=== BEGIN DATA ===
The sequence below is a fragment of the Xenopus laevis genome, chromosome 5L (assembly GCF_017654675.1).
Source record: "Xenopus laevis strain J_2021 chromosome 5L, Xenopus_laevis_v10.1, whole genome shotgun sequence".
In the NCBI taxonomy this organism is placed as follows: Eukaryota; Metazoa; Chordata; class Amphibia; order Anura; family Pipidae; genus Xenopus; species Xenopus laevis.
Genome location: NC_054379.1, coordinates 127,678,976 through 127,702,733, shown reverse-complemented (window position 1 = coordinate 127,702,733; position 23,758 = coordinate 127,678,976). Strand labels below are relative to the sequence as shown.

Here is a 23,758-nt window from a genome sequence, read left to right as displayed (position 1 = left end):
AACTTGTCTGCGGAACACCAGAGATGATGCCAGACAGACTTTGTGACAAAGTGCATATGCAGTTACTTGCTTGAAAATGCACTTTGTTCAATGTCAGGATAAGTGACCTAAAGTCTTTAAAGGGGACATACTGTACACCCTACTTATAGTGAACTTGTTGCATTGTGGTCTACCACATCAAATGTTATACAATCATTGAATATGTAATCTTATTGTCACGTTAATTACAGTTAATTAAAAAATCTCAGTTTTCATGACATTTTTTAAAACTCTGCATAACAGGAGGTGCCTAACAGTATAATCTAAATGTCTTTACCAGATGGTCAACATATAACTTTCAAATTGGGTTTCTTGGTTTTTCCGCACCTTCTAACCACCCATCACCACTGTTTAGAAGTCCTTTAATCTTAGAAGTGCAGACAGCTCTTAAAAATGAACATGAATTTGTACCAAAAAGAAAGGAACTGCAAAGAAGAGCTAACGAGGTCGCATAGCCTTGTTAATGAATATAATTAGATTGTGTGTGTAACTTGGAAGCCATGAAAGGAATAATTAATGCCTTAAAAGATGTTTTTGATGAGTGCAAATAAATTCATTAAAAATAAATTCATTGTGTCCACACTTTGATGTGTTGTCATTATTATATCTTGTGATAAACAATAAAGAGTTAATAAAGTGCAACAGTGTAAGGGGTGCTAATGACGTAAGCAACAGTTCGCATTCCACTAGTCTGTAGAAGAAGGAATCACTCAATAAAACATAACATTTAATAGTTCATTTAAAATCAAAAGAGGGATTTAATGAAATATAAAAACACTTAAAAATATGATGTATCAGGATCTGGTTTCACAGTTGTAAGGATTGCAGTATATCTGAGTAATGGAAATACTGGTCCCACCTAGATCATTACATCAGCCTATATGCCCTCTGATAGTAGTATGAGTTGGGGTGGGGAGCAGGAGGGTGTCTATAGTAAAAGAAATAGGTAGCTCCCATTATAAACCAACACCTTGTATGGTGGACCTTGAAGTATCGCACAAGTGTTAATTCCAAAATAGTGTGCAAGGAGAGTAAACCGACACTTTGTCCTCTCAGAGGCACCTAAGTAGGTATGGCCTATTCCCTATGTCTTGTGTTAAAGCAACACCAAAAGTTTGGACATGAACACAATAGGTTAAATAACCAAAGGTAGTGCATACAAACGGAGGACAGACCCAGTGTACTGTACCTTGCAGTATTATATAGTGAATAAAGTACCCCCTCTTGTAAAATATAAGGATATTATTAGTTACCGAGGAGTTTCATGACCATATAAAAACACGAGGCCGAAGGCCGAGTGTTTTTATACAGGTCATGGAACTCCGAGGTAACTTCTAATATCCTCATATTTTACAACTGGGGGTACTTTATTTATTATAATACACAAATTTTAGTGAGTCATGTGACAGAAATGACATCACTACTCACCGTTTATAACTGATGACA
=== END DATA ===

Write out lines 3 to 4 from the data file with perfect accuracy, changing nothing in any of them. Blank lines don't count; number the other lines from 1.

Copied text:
In the NCBI taxonomy this organism is placed as follows: Eukaryota; Metazoa; Chordata; class Amphibia; order Anura; family Pipidae; genus Xenopus; species Xenopus laevis.
Genome location: NC_054379.1, coordinates 127,678,976 through 127,702,733, shown reverse-complemented (window position 1 = coordinate 127,702,733; position 23,758 = coordinate 127,678,976). Strand labels below are relative to the sequence as shown.